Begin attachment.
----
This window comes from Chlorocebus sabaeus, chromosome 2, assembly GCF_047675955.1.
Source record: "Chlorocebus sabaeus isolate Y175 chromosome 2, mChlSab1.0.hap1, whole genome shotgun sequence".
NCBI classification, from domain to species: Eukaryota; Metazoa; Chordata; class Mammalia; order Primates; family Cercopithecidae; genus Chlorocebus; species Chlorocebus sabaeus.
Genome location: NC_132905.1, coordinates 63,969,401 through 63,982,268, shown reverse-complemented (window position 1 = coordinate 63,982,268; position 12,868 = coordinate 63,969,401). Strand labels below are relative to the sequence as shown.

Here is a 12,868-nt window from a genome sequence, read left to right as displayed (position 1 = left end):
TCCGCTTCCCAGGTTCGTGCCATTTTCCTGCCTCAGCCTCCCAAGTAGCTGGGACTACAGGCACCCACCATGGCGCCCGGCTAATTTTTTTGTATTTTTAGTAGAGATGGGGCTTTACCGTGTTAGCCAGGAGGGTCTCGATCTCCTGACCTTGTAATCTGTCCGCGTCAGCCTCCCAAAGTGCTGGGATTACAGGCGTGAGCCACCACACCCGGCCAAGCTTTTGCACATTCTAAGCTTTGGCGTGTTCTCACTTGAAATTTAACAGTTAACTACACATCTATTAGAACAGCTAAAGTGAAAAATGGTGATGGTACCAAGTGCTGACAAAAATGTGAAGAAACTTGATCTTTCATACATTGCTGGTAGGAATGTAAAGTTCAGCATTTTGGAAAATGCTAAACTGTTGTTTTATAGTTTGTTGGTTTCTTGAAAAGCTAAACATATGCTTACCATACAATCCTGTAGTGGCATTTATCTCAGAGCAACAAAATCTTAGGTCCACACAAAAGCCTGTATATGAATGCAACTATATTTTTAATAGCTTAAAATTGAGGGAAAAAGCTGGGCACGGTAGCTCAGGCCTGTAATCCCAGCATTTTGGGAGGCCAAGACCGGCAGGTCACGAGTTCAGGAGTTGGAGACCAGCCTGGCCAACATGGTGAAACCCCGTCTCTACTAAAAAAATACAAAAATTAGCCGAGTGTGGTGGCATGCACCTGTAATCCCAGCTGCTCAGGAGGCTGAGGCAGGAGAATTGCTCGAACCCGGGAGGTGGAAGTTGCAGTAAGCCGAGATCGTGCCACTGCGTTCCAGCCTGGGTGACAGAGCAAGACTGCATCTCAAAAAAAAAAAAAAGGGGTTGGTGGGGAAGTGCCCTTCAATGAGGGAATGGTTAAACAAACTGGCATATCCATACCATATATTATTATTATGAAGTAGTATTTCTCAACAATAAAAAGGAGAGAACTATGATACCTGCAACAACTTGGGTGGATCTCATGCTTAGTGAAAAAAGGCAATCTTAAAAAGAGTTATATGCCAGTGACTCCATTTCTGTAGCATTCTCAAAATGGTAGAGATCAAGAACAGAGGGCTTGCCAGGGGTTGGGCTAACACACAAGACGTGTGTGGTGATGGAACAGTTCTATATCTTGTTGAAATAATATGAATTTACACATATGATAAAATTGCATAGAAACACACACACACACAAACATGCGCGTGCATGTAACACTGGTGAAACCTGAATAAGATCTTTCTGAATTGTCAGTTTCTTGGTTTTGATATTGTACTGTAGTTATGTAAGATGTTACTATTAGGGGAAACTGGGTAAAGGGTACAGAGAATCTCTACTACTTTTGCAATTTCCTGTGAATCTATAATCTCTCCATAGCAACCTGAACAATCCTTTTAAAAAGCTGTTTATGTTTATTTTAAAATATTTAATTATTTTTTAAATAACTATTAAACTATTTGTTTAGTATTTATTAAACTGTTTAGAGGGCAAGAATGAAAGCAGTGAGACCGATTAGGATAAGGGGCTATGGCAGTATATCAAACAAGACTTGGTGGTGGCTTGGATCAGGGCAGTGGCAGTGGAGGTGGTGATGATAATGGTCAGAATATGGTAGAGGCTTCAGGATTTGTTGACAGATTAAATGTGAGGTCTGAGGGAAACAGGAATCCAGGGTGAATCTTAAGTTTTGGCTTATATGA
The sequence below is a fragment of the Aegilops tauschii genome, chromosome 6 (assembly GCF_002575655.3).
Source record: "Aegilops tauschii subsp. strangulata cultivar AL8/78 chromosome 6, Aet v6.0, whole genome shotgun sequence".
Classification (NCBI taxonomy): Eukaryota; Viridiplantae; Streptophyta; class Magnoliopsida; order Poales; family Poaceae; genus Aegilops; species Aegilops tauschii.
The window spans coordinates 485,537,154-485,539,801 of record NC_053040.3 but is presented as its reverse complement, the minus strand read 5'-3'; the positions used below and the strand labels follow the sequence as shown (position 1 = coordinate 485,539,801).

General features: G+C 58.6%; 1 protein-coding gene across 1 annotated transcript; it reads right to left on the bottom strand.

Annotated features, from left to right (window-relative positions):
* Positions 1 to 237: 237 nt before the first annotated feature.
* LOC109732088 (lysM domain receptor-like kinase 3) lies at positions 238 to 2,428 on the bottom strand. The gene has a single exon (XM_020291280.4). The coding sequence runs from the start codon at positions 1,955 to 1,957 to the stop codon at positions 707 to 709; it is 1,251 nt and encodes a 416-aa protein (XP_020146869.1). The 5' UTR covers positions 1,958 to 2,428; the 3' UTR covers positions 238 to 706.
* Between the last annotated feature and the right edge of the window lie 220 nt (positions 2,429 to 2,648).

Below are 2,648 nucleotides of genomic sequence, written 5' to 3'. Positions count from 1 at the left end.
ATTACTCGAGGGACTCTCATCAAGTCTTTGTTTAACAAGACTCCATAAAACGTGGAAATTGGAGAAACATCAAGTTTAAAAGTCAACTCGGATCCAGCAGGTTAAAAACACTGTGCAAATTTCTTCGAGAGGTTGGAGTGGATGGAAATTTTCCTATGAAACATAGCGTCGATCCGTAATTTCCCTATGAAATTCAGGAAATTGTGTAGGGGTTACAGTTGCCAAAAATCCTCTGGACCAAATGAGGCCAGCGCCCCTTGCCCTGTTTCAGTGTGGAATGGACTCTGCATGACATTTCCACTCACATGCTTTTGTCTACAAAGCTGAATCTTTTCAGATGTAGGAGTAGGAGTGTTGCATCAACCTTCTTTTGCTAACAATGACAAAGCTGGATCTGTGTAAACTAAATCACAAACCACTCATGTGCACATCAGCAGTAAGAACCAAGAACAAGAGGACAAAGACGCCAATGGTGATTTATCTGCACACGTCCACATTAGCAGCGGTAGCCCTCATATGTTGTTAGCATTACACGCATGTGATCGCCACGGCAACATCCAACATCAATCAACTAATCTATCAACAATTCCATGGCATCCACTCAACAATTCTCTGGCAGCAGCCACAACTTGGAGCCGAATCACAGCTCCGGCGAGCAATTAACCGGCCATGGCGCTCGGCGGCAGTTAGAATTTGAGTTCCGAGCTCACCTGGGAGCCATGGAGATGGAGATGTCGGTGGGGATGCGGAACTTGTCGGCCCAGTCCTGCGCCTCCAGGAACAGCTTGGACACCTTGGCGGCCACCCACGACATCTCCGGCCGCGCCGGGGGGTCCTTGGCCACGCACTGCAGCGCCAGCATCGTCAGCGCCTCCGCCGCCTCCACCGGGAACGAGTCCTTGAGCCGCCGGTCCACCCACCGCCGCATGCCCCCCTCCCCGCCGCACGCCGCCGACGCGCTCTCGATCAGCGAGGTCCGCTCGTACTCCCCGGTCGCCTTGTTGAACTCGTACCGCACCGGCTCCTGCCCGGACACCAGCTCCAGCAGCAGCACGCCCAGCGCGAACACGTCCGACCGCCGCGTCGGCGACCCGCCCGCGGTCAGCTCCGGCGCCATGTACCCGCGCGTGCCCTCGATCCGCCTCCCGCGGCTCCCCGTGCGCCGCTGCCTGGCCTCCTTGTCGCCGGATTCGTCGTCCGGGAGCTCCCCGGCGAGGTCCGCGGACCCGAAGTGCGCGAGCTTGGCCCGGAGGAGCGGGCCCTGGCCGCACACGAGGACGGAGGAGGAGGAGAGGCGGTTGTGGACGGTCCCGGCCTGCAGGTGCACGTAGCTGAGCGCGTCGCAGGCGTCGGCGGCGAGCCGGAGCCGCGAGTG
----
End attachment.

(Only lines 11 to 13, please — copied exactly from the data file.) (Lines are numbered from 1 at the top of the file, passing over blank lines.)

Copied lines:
General features: G+C 58.6%; 1 protein-coding gene across 1 annotated transcript; it reads right to left on the bottom strand.

Annotated features, from left to right (window-relative positions):
* Positions 1 to 237: 237 nt before the first annotated feature.